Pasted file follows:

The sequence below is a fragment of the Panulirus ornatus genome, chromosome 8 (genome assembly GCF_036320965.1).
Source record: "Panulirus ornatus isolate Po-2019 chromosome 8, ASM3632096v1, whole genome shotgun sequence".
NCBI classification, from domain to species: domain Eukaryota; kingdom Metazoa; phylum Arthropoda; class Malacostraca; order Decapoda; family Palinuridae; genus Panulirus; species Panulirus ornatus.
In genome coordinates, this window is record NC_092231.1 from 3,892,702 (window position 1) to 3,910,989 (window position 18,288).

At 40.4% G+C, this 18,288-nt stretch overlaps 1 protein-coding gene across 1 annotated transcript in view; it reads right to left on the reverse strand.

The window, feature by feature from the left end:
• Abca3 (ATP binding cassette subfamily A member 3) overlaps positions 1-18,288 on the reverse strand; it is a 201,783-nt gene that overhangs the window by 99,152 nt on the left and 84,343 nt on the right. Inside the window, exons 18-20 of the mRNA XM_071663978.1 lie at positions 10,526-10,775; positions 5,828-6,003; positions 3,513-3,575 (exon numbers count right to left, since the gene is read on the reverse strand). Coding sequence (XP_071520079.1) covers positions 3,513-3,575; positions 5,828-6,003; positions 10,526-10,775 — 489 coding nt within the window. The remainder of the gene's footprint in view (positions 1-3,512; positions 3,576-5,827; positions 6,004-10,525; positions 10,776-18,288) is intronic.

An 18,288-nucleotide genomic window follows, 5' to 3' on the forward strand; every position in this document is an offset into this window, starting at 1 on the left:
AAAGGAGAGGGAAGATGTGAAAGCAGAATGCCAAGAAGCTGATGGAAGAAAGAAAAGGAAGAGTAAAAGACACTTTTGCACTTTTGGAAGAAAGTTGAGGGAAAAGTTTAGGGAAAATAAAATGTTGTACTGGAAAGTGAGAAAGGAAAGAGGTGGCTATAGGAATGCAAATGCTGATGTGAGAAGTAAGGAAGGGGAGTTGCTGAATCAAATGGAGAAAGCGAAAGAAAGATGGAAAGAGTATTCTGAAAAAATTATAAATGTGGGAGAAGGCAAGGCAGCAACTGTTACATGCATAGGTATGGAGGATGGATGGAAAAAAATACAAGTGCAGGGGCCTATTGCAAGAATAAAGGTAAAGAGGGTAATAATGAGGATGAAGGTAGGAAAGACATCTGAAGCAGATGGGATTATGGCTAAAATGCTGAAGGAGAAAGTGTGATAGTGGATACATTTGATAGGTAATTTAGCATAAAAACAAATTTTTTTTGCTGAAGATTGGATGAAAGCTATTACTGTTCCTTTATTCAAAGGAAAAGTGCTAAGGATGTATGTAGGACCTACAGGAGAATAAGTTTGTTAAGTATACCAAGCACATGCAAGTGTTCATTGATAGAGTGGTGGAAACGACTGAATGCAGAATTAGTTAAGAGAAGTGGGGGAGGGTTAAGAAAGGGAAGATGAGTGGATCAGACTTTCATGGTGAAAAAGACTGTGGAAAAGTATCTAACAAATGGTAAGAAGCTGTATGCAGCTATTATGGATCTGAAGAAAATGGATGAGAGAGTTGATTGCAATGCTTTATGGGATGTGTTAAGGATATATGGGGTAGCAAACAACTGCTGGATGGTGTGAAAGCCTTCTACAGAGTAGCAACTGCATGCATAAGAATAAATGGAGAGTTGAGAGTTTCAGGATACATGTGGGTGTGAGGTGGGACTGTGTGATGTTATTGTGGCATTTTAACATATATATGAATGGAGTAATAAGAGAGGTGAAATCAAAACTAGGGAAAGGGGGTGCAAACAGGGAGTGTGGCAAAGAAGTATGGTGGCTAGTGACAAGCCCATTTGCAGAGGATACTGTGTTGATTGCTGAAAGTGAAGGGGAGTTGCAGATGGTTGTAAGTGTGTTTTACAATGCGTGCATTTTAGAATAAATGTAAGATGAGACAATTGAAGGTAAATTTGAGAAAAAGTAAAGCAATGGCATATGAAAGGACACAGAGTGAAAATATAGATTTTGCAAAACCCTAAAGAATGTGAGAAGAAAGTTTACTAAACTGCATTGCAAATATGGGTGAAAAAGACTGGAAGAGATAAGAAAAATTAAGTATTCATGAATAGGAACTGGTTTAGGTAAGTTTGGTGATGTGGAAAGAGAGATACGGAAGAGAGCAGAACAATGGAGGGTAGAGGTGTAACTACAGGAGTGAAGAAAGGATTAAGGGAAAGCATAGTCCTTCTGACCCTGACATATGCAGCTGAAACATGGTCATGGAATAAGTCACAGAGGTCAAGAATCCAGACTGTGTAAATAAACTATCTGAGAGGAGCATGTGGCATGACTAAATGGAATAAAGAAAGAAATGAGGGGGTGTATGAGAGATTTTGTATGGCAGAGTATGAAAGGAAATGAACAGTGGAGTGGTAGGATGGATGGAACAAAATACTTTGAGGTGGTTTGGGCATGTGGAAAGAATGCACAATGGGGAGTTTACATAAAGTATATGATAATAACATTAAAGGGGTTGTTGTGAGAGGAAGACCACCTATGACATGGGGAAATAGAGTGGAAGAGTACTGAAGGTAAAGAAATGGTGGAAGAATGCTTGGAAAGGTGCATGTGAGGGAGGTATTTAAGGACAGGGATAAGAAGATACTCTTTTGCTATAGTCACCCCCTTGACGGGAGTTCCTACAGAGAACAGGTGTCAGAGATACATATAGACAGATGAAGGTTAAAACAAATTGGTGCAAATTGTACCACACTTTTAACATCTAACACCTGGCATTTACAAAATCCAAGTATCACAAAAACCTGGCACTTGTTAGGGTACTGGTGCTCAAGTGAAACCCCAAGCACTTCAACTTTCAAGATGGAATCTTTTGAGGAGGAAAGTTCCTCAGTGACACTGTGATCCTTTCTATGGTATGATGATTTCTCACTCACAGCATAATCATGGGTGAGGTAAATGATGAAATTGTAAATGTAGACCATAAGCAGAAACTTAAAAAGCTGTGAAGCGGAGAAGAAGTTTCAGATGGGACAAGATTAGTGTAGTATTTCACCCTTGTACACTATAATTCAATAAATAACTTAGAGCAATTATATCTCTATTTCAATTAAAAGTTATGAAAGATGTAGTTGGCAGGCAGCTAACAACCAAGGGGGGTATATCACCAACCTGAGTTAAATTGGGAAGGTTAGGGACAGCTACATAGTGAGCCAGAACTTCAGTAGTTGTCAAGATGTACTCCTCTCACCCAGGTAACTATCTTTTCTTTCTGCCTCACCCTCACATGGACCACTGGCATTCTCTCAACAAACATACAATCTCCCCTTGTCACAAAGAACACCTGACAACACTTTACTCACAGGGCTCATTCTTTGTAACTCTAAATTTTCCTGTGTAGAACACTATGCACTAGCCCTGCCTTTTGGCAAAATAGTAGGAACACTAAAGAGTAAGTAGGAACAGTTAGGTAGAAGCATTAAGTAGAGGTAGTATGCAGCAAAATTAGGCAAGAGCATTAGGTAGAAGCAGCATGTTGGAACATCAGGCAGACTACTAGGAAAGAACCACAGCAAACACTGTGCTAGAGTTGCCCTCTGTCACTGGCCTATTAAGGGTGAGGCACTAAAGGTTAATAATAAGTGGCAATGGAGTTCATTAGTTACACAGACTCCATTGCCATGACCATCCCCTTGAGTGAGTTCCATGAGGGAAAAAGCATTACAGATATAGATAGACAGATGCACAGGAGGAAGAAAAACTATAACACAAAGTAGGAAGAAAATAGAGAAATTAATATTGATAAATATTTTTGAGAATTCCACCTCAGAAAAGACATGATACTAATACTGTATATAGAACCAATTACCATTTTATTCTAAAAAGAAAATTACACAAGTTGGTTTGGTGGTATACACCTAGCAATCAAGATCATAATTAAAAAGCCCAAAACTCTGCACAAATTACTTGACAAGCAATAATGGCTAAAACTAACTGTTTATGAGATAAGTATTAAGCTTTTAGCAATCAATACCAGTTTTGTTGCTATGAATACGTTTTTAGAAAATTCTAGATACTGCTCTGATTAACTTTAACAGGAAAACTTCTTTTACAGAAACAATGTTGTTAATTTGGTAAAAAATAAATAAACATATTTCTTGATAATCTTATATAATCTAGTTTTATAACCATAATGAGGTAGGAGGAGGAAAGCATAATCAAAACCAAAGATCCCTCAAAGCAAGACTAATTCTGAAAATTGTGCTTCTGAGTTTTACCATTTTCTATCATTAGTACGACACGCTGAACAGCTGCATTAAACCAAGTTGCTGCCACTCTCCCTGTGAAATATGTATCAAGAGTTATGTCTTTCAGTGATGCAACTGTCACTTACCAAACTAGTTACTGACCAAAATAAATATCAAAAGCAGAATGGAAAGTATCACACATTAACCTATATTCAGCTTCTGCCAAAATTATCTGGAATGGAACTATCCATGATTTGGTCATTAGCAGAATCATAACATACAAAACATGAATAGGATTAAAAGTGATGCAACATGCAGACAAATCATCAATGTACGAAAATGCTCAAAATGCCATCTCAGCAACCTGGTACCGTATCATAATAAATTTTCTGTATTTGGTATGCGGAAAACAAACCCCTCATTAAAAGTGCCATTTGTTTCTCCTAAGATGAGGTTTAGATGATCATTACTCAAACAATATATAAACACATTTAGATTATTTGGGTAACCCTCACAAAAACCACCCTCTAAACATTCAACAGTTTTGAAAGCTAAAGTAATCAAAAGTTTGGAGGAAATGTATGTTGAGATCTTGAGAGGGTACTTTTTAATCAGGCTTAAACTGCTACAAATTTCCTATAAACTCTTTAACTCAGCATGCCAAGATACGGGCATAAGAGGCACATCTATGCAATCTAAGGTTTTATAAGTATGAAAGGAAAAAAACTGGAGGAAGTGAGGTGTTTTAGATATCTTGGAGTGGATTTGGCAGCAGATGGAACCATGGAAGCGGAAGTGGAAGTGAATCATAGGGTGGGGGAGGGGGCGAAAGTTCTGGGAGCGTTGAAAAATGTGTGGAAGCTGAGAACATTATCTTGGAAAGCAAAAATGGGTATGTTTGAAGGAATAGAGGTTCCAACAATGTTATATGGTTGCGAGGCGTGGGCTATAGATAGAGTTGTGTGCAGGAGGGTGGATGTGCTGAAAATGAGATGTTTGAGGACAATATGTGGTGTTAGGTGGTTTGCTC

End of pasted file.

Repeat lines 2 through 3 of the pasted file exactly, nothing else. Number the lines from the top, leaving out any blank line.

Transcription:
Source record: "Panulirus ornatus isolate Po-2019 chromosome 8, ASM3632096v1, whole genome shotgun sequence".
NCBI classification, from domain to species: domain Eukaryota; kingdom Metazoa; phylum Arthropoda; class Malacostraca; order Decapoda; family Palinuridae; genus Panulirus; species Panulirus ornatus.